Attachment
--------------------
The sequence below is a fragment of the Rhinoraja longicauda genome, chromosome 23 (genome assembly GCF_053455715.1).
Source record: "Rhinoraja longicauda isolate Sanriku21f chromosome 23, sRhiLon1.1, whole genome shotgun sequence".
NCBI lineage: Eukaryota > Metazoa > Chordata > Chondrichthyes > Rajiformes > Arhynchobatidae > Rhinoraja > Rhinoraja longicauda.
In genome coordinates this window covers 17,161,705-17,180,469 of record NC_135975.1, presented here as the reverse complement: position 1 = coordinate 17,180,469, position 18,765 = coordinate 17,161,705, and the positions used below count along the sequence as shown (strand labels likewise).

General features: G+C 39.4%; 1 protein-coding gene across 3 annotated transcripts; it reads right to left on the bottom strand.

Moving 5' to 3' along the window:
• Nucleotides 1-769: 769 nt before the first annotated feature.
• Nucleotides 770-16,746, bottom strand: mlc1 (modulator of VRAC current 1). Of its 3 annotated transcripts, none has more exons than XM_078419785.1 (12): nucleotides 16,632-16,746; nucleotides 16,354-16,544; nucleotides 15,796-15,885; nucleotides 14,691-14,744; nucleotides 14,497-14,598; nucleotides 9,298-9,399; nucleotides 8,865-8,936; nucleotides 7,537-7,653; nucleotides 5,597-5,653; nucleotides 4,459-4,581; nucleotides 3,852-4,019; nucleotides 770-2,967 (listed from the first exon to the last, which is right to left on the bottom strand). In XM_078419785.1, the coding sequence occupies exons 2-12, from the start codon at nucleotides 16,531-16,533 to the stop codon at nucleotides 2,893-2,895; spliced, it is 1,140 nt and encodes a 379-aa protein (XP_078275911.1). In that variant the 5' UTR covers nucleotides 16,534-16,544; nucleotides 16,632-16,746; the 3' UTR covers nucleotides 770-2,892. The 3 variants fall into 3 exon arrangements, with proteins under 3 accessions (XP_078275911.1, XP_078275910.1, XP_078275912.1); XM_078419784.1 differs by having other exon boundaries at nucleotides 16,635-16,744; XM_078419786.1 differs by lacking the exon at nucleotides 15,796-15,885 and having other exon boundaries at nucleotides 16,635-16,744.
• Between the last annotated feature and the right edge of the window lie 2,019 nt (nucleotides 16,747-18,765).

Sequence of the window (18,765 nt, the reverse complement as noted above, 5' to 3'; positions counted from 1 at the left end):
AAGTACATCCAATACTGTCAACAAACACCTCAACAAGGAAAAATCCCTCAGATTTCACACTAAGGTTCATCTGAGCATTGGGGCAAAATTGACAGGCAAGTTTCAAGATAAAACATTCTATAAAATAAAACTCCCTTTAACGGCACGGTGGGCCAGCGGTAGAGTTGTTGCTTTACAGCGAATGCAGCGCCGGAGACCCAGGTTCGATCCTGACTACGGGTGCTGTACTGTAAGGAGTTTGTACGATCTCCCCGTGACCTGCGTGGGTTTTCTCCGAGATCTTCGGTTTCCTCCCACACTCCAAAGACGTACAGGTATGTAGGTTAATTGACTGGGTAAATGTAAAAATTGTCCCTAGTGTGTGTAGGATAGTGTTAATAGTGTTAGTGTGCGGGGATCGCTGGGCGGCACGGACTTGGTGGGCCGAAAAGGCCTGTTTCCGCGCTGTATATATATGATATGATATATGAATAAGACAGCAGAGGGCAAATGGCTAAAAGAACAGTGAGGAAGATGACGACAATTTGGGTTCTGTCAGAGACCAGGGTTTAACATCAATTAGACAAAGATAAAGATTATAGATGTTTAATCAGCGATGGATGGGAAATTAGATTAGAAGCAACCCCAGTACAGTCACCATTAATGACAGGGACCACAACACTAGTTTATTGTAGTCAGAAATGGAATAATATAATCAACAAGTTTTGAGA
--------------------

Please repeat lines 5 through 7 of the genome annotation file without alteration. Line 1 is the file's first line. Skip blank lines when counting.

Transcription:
General features: G+C 39.4%; 1 protein-coding gene across 3 annotated transcripts; it reads right to left on the bottom strand.

Moving 5' to 3' along the window:
• Nucleotides 1-769: 769 nt before the first annotated feature.